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Thread: Looking for Advice...

  1. #1
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    Default Looking for Advice...

    Hello, I am an aspiring pilot living in CO. I have logged 67 hours in a piper warrior (every lil bit counts right lol), and have run out of funding. I want nothing more than to be a bush pilot in Alaska! I thought I would try to pick anyones brain that is willing...are there any grants, scholarships, etc. available for training? Possibly any companies that would train me and require me to work for free to pay back the cost? Basically any way to get my certifications without taking out huge loans...All I want is to fly, but I feel that I have hit a dead end. Thanks in advance to anyone willing to put in their 2 cents.

  2. #2
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    Pay as you go while not as quick, will get you were you want to be. Maybe a second job, and use that pay check for your flying. Maybe getting work in the Oil Fields of North Dakota, might pay enough to put a good chunk of cash away for flight training. Right now the flying jobs are very hard to come by, down economy. It will be a few years before the industry recovers. So working and saving might not be a bad thing. Now as for your 67 hours in a Piper Warrior, You have 67 hours in your logbook its way better than Zero, you should be just about ready for a Private Pilot Check Ride. Who says you can just fly and log time when you can over a period of time? Nothing wrong with the warrior, I flown those some myself. Good airplane, back in 1976 I gotten my first job flying one as a charter pilot. I was very young very green. Start will small goals, if you don't have the check ride done, that is the goal, let the rest of the stuff come in steps.

  3. #3
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    I don't know anything about this website, but it might be worth checking out: http://www.flightschoollist.com/avia...holarships.php

  4. #4
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    Quote Originally Posted by BH206L3 View Post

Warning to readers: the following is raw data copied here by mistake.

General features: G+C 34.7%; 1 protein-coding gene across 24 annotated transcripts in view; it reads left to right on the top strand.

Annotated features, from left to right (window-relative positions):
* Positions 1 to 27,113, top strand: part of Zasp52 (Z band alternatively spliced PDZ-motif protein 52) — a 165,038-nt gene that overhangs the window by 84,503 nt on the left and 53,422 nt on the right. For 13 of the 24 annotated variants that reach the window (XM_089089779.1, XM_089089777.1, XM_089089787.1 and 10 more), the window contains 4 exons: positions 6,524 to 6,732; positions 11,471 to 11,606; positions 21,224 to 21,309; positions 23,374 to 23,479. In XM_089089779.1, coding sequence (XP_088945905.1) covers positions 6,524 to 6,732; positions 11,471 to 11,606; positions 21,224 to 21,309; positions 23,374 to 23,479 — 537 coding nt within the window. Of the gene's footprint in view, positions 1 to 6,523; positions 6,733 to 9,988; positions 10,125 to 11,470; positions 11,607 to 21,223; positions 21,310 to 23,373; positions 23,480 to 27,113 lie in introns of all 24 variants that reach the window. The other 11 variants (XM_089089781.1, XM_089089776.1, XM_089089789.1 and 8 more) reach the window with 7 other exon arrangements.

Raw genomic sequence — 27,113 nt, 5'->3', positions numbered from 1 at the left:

Pay as you go while not as quick, will get you were you want to be. Maybe a second job, and use that pay check for your flying. Maybe getting work in the Oil Fields of North Dakota, might pay enough to put a good chunk of cash away for flight training.
    +1. Work on increasing your wages and not increasing your cost of living and use the rest to build hours and ratings. Flying is crazy expensive, but awesome. I used to fly a Warrior for way cheap when it was part of my college flying club. As for me, I couldn't do everything I wanted, be a father/husband so I gave up flying with few regrets. I could afford a few hours here and there but didn't feel that I was able to stay safe, even though I was legally current. Hope to start up again in a few years.

    I have two friends who took jobs in the North Dakota oil fields and are bucks away nicely! They work two/three week on and have a week and a half off when they get back with all that money. That would be a great way to build up funds to pay for hours.

    Best of luck and keep living your passions and sticking to your goals, you'll never regret it.

  5. #5
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    Join the military. They'll train ya.

  6. #6
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    Thank you all for your input! I am looking into the oil fields in New Mexico as a matter of fact. I also hear that the oil fields in Alaska pay exceptionally well.

  7. #7

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    Here's a link to some scholarships and grants:

    http://www.faa.gov/education/student...rships_grants/

  8. #8

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    Find a profession that pays big money that is totally unrelated to aviation, use that profession to finance your flying. Thats what I did and its working out ok right now. Just working an extra job and saving might cut the mustard for finishing your private but thats just the tip of the ice berg. Go on to barn stormers or trade a plane and see what your up against money wise when you start itchin to buy a nice cub (or heck even a mid time cub), the maintence, the fuel, tie downs/hangars, etc.